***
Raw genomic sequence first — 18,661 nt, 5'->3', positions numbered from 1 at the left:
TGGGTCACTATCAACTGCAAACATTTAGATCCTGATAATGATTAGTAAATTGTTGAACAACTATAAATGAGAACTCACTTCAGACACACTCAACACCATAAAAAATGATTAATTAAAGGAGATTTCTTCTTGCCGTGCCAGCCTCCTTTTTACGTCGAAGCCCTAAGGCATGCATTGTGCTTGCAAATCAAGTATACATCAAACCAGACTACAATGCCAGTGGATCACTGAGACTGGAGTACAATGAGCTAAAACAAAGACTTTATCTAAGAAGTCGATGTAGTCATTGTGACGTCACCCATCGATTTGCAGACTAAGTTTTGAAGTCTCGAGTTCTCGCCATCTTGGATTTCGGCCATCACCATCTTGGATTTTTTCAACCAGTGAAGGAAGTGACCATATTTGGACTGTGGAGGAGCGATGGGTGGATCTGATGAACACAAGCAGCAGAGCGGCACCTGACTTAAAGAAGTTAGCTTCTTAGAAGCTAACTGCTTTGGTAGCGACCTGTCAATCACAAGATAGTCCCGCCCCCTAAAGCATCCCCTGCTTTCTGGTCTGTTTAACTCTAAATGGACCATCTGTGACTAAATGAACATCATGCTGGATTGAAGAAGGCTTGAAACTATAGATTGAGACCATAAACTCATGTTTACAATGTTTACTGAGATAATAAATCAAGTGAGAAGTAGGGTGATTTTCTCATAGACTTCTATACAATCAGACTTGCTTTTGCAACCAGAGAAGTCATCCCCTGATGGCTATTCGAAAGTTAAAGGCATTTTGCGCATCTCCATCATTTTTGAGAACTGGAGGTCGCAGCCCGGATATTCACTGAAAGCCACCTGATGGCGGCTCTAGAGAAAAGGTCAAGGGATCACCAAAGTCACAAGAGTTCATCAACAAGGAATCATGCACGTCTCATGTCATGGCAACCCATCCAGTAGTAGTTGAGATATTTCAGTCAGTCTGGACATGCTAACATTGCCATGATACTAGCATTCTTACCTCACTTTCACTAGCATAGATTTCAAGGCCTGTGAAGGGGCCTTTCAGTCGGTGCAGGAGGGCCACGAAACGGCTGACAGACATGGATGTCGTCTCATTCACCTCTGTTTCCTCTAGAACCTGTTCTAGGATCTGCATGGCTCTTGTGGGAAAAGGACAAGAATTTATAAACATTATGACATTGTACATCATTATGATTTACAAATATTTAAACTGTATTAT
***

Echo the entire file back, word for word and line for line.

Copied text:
Raw genomic sequence first — 18,661 nt, 5'->3', positions numbered from 1 at the left:
TGGGTCACTATCAACTGCAAACATTTAGATCCTGATAATGATTAGTAAATTGTTGAACAACTATAAATGAGAACTCACTTCAGACACACTCAACACCATAAAAAATGATTAATTAAAGGAGATTTCTTCTTGCCGTGCCAGCCTCCTTTTTACGTCGAAGCCCTAAGGCATGCATTGTGCTTGCAAATCAAGTATACATCAAACCAGACTACAATGCCAGTGGATCACTGAGACTGGAGTACAATGAGCTAAAACAAAGACTTTATCTAAGAAGTCGATGTAGTCATTGTGACGTCACCCATCGATTTGCAGACTAAGTTTTGAAGTCTCGAGTTCTCGCCATCTTGGATTTCGGCCATCACCATCTTGGATTTTTTCAACCAGTGAAGGAAGTGACCATATTTGGACTGTGGAGGAGCGATGGGTGGATCTGATGAACACAAGCAGCAGAGCGGCACCTGACTTAAAGAAGTTAGCTTCTTAGAAGCTAACTGCTTTGGTAGCGACCTGTCAATCACAAGATAGTCCCGCCCCCTAAAGCATCCCCTGCTTTCTGGTCTGTTTAACTCTAAATGGACCATCTGTGACTAAATGAACATCATGCTGGATTGAAGAAGGCTTGAAACTATAGATTGAGACCATAAACTCATGTTTACAATGTTTACTGAGATAATAAATCAAGTGAGAAGTAGGGTGATTTTCTCATAGACTTCTATACAATCAGACTTGCTTTTGCAACCAGAGAAGTCATCCCCTGATGGCTATTCGAAAGTTAAAGGCATTTTGCGCATCTCCATCATTTTTGAGAACTGGAGGTCGCAGCCCGGATATTCACTGAAAGCCACCTGATGGCGGCTCTAGAGAAAAGGTCAAGGGATCACCAAAGTCACAAGAGTTCATCAACAAGGAATCATGCACGTCTCATGTCATGGCAACCCATCCAGTAGTAGTTGAGATATTTCAGTCAGTCTGGACATGCTAACATTGCCATGATACTAGCATTCTTACCTCACTTTCACTAGCATAGATTTCAAGGCCTGTGAAGGGGCCTTTCAGTCGGTGCAGGAGGGCCACGAAACGGCTGACAGACATGGATGTCGTCTCATTCACCTCTGTTTCCTCTAGAACCTGTTCTAGGATCTGCATGGCTCTTGTGGGAAAAGGACAAGAATTTATAAACATTATGACATTGTACATCATTATGATTTACAAATATTTAAACTGTATTAT